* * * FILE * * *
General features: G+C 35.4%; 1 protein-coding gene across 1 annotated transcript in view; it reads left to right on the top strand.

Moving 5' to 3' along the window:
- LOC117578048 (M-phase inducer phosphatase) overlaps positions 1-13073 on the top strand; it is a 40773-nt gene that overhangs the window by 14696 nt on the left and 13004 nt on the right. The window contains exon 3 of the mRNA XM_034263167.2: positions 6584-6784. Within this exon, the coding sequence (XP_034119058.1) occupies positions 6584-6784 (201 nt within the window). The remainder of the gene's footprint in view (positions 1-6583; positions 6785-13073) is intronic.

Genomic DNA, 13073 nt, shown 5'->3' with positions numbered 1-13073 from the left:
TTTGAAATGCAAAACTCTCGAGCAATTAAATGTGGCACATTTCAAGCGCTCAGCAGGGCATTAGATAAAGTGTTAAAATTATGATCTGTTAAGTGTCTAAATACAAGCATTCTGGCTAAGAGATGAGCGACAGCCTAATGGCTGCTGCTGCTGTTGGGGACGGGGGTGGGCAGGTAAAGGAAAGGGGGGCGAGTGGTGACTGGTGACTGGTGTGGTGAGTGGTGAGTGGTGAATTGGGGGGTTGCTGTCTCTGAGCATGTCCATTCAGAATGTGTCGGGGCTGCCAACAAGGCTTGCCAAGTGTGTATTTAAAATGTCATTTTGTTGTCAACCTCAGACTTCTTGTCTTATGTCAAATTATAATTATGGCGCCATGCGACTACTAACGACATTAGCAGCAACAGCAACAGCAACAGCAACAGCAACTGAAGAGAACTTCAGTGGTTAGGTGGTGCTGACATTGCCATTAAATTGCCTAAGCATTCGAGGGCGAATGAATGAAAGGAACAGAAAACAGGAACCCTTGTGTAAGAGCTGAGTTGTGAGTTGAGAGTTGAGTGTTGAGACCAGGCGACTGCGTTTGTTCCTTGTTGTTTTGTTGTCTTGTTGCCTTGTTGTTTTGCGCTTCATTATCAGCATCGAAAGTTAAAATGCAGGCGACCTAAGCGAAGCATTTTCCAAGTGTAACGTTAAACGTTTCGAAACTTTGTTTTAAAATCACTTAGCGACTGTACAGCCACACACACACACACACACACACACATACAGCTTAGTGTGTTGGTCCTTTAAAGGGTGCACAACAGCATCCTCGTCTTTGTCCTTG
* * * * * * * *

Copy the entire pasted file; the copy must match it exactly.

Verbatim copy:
General features: G+C 35.4%; 1 protein-coding gene across 1 annotated transcript in view; it reads left to right on the top strand.

Moving 5' to 3' along the window:
- LOC117578048 (M-phase inducer phosphatase) overlaps positions 1-13073 on the top strand; it is a 40773-nt gene that overhangs the window by 14696 nt on the left and 13004 nt on the right. The window contains exon 3 of the mRNA XM_034263167.2: positions 6584-6784. Within this exon, the coding sequence (XP_034119058.1) occupies positions 6584-6784 (201 nt within the window). The remainder of the gene's footprint in view (positions 1-6583; positions 6785-13073) is intronic.

Genomic DNA, 13073 nt, shown 5'->3' with positions numbered 1-13073 from the left:
TTTGAAATGCAAAACTCTCGAGCAATTAAATGTGGCACATTTCAAGCGCTCAGCAGGGCATTAGATAAAGTGTTAAAATTATGATCTGTTAAGTGTCTAAATACAAGCATTCTGGCTAAGAGATGAGCGACAGCCTAATGGCTGCTGCTGCTGTTGGGGACGGGGGTGGGCAGGTAAAGGAAAGGGGGGCGAGTGGTGACTGGTGACTGGTGTGGTGAGTGGTGAGTGGTGAATTGGGGGGTTGCTGTCTCTGAGCATGTCCATTCAGAATGTGTCGGGGCTGCCAACAAGGCTTGCCAAGTGTGTATTTAAAATGTCATTTTGTTGTCAACCTCAGACTTCTTGTCTTATGTCAAATTATAATTATGGCGCCATGCGACTACTAACGACATTAGCAGCAACAGCAACAGCAACAGCAACAGCAACTGAAGAGAACTTCAGTGGTTAGGTGGTGCTGACATTGCCATTAAATTGCCTAAGCATTCGAGGGCGAATGAATGAAAGGAACAGAAAACAGGAACCCTTGTGTAAGAGCTGAGTTGTGAGTTGAGAGTTGAGTGTTGAGACCAGGCGACTGCGTTTGTTCCTTGTTGTTTTGTTGTCTTGTTGCCTTGTTGTTTTGCGCTTCATTATCAGCATCGAAAGTTAAAATGCAGGCGACCTAAGCGAAGCATTTTCCAAGTGTAACGTTAAACGTTTCGAAACTTTGTTTTAAAATCACTTAGCGACTGTACAGCCACACACACACACACACACACACACATACAGCTTAGTGTGTTGGTCCTTTAAAGGGTGCACAACAGCATCCTCGTCTTTGTCCTTG